Into the Woods – returning to nature’s perfect playground

“This oak tree and me, we’re made of the same stuff.”
― Carl Sagan

The relationship between humans and forests is an ancient one. From Yggdrasil, the Norse tree of life, to the Bodhi Tree under which the Buddha attained enlightenment, trees and woods are at the core of world folklore and mythology. As a species we evolved in a forest-edge setting and on a neurological level the woods are still our natural habitat.

With this thought in the back of my mind I took a stroll through North Woods in Dartington on a (far too sunny) morning in February. Small creatures stirred in the undergrowth and the air was full of bird song. But one distinct sound was missing: that of the young human animal – climbing, laughing, running, playing – inhabiting the forest.

At Earth Wrights we believe nature is the ultimate environment for play and our designs aim to replicate the way Mother Earth fosters children’s innate biophilia. Yet countless studies have shown that children are spending less and less time outdoors and even less in the forest. How can we invite children back into nature’s perfect playground? Continue reading “Into the Woods – returning to nature’s perfect playground”

Christmas – a Festival of Play


At Earth Wrights we love getting outdoors and playing in the fresh air, but even if the weather forces you indoors there is never an excuse not to play! So this year, after the last of the Christmas pudding has been scraped from the bowl and before you get cosy in front of the fire/radiator/x-box why not have some fun playing a silly game?

The Victorians loved parlour games. In Dickens’ A Christmas Carol, when Scrooge goes to ‘visit’ his nephew Fred with the ghost of Christmas present, Fred’s guests are playing parlour games which we still play today such as Blind Man’s Bluff and Twenty Questions. Here are some old and new games for you to try. Continue reading “Christmas – a Festival of Play”

Making space for the primal nature of kids

At birth we are the buds, the tips of the tree of life. Our parents are the twigs on which we sprout, our ancestors the branches, and the boughs and trunk are as old as life itself. We are gifted with a precious heirloom, our jewel-like strings of genes. Worked and reworked through our long ancestral line, they determine both how we look and function and our potential. Three bright facets on this heirloom recently caught my magpie eye.

  1. Children are born with small brains and five times the fat of their primate cousins – gorillas, for instance. They are primed with potential and fuel, ready to rapidly grow and learn how to survive and thrive in the world. Evolution has placed a tool in their hands. A flexible, quirky, unpredictable tool, useful when messing about and experimenting with the rich natural setting of planet earth. It’s called play, and children have a strong instinctive drive to engage with it. They enter the world expecting and anticipating play; it’s in their inherited genetic coding.
  2. We are subject to the influence of biophilia, an instinctive attraction to all that is alive and vital. It is during childhood that we are particularly motivated to seek out the natural world around us. Paul Shepard calls it ‘loading the ark.’1
  3. Human biological evolution happens slowly and our genetic make-up is still the same as that of our hunter gatherer ancestors of 12,000 years ago. ‘The neural processes that guided our ancestors’ behaviours in Pleistocene hunting and gathering bands are likely to still be in operation today’.2 Yet our culture has evolved at lightning speed over the last millennium, leading to today’s technological society. The ancient hand-in-hand journey of our genes and culture has been broken. They have lost each other on the path and are now strangers.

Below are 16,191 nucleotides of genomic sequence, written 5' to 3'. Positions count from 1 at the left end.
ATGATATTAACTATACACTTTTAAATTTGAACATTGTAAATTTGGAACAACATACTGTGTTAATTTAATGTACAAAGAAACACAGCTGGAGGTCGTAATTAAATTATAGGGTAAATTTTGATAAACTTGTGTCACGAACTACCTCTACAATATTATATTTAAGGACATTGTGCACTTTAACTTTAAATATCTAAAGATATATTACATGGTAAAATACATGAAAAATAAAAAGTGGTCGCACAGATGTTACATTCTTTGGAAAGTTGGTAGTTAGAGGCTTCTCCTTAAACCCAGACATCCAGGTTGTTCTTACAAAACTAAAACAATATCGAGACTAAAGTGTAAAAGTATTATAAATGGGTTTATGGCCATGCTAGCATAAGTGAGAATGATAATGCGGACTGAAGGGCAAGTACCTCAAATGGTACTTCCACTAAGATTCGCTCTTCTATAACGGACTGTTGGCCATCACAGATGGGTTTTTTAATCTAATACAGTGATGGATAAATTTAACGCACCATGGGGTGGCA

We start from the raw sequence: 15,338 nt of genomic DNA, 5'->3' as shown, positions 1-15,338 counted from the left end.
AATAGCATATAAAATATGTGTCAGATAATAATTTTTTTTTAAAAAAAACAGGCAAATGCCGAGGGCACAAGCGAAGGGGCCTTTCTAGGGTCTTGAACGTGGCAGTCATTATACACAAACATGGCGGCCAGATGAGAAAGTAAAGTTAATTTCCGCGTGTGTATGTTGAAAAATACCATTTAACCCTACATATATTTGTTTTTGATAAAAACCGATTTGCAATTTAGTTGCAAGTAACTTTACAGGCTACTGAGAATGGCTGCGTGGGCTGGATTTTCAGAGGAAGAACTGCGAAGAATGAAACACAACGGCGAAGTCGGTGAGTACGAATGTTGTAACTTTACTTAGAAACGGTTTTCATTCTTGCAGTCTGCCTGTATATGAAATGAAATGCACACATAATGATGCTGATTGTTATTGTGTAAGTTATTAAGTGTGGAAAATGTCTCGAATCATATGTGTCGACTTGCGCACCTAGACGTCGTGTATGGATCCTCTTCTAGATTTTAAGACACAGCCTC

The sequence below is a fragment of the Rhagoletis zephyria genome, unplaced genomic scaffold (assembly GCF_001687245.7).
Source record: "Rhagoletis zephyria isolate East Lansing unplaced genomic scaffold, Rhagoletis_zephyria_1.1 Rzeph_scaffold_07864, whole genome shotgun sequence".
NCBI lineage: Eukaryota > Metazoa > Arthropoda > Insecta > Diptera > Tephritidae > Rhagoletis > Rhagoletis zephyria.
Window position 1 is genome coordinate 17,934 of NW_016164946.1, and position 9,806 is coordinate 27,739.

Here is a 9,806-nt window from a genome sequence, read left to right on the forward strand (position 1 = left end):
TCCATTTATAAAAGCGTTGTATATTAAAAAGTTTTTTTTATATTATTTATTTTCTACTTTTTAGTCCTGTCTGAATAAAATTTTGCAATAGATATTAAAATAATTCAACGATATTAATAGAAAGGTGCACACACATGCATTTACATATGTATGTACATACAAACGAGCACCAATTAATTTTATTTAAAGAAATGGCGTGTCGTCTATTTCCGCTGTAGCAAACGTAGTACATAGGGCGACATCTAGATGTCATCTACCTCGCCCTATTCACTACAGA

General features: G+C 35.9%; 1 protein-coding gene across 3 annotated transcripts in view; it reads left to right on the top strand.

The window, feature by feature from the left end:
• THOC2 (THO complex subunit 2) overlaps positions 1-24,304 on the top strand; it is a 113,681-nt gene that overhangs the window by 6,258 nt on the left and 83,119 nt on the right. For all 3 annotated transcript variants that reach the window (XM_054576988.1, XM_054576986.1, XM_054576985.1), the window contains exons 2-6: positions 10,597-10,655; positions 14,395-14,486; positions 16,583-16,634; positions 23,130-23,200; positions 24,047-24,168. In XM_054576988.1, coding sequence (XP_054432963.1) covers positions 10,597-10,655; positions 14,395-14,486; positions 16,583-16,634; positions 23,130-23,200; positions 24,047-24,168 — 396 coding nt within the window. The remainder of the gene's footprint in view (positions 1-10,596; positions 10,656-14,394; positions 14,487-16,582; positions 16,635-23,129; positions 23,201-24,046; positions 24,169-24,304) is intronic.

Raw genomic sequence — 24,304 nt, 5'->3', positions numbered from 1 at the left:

Continue reading “Making space for the primal nature of kids”

At one with the magic of nature

Earlier this year Tommy Leighton interviewed one of our directors Mike Jones for Early Years Childcare magazine. They spoke about why Mike got involved in designing for natural play and the unique approach Earth Wrights offers children and communities. If you want to know why we do what we do, read on!

Tell us a bit about Earth Wrights and your journey so far

The seeds for Earth Wrights were planted several decades ago when I finished my degree in Landscape Architecture. My focus had always been on how to make urban environments good places to live and creating playable communities is part of that. The pivotal moment came when I was asked to design a play space for a women’s refuge in London and couldn’t find anyone to build it, so I just got on and built it myself. I saw with my own eyes what a difference it made to the kids to have a playground that was exciting and imaginative and really met their instinctive play needs – allowing them to use the space whichever way they wished, rather than being stuck with just swings and slides. Continue reading “At one with the magic of nature”

Plants that love kids

It is easy to think that children and beautiful gardens don’t mix well. Think of balls and feet trampling your precious tulips and you would be forgiven for concluding that never the twain shall meet. But there are plants that are both robust enough to be handled and beautiful enough to inspire interest and appreciation from even the wildest kids.

pic: pvandermaesen

Inviting your child into the garden – whether to tend or play – allows them to build a relationship with plants and wildlife that will stay with them forever. It lets them get up close with other species and develop an attitude of care and reverence as they watch the cycle of life unfold – a cycle which all creatures, humans included, are part of. In fact, when designing gardens for play the right mindset is one where children are considered just another wild species amongst the flora and fauna that we are attempting to nurture. Continue reading “Plants that love kids”